# Revision history [back]

Note that in the answers of tmonteil you do not have the condition $a_1 \leq a_2 \leq \ldots \leq a_m$. To do so, you may use the very flexible IntegerListsLex as in

sage: V = IntegerListsLex(5, floor=lambda x: 1, min_slope=0)
sage: list(V)
[[5], [2, 3], [1, 4], [1, 2, 2], [1, 1, 3], [1, 1, 1, 2], [1, 1, 1, 1, 1]]


the argument floor specifies the lower bound for the element of the list, and the slope is the difference between two consecutive elemtns of the list. In particular, for increasing sequence you may use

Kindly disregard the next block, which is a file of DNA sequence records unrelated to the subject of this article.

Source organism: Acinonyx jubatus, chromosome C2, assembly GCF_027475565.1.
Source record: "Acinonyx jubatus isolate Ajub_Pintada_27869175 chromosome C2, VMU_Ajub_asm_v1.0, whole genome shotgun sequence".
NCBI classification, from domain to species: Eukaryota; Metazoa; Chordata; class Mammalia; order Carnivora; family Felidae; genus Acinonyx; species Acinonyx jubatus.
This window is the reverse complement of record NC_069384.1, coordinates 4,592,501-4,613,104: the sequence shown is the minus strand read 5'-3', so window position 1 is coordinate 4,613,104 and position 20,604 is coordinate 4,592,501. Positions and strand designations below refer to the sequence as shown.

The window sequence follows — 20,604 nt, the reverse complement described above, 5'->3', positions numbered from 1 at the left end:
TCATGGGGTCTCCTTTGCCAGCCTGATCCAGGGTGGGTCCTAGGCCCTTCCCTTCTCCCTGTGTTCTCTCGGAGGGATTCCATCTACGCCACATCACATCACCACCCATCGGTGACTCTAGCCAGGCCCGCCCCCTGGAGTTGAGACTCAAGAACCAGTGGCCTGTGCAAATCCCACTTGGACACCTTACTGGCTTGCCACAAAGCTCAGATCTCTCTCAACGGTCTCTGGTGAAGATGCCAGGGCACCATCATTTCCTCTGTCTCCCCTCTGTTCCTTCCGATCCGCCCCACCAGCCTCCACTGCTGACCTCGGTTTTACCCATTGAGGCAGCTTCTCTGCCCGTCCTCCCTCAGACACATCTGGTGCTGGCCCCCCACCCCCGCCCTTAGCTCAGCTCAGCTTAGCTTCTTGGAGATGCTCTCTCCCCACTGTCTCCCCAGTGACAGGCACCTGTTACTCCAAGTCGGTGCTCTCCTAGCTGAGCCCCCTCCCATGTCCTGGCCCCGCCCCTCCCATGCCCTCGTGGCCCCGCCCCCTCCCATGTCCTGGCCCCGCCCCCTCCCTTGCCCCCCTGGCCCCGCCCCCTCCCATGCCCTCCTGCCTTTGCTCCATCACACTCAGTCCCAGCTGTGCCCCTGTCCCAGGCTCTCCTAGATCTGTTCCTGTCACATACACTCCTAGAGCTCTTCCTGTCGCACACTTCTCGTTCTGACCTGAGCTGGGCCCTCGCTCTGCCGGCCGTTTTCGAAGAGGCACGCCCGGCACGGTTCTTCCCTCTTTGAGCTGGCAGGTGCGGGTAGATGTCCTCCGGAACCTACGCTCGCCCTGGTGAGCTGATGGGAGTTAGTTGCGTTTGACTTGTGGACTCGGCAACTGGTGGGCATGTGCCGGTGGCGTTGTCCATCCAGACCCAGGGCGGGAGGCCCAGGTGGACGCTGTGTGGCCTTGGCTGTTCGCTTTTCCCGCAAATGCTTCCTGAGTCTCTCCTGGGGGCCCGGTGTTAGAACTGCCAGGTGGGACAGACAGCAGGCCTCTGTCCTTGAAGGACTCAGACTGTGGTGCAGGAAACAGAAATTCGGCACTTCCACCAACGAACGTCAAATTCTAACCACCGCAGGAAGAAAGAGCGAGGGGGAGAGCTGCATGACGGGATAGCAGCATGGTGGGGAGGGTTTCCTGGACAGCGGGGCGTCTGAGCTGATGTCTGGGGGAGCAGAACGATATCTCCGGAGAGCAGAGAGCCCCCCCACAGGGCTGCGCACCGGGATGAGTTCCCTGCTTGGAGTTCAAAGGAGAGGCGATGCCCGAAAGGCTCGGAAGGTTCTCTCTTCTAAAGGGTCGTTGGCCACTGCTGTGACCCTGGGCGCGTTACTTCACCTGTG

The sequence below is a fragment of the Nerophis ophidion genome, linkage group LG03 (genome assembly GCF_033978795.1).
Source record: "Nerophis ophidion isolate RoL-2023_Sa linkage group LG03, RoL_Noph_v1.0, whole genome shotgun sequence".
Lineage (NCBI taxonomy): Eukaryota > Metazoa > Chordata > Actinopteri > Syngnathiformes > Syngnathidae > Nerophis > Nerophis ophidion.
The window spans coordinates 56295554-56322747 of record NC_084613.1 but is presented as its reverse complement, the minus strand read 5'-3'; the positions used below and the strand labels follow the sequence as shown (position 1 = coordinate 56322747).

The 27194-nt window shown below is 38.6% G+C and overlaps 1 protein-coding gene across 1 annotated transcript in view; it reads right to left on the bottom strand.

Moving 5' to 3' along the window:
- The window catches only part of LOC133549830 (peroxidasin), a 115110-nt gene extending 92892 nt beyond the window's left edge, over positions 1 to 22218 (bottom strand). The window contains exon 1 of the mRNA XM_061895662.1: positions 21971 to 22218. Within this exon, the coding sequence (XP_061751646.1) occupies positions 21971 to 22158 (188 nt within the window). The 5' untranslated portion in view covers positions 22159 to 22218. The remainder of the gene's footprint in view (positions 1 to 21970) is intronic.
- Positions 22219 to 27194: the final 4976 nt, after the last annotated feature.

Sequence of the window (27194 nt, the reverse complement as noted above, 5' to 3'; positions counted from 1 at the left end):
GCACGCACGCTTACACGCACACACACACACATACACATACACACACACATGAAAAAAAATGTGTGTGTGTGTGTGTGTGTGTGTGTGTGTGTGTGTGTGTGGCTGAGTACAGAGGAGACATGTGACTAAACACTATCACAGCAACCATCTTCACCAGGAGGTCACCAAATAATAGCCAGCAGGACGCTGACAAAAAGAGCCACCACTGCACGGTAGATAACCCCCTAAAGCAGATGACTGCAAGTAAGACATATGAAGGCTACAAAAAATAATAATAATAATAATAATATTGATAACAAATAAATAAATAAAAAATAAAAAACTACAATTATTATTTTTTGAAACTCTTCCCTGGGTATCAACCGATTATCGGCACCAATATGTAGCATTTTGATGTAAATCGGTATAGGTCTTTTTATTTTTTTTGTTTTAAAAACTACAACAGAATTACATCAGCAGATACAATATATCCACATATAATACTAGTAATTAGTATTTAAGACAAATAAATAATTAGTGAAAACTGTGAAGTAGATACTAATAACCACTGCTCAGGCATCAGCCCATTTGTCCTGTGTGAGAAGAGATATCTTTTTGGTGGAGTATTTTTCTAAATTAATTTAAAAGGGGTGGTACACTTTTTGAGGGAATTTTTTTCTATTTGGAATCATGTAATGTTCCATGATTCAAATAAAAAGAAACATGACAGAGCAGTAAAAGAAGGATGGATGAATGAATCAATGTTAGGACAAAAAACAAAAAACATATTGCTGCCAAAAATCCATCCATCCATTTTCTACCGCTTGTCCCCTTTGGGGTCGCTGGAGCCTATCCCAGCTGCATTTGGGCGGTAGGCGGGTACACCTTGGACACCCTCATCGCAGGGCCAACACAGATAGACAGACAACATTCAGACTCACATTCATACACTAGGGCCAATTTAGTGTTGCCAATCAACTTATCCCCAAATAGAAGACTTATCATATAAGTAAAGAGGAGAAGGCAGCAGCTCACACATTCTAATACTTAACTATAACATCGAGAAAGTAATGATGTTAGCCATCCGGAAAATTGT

sage: V = IntegerListsLex(7, floor=lambda x: 1, min_slope=1)
sage: list(V)
[[7], [3, 4], [2, 5], [1, 6], [1, 2, 4]]


Note that in the answers of tmonteil you do not have the condition $a_1 \leq a_2 \leq \ldots \leq a_m$. To do so, you may use the very flexible IntegerListsLex as in

sage: V = IntegerListsLex(5, floor=lambda x: 1, min_slope=0)
sage: list(V)
[[5], [2, 3], [1, 4], [1, 2, 2], [1, 1, 3], [1, 1, 1, 2], [1, 1, 1, 1, 1]]


the argument floor specifies the lower bound for the element of the list, and the slope is the difference between two consecutive elemtns of the list. In particular, for increasing sequence you may use

sage: V = IntegerListsLex(7, floor=lambda x: 1, min_slope=1)
sage: list(V)
[[7], [3, 4], [2, 5], [1, 6], [1, 2, 4]]


But note that with that solution you need to specify the sum of the elements.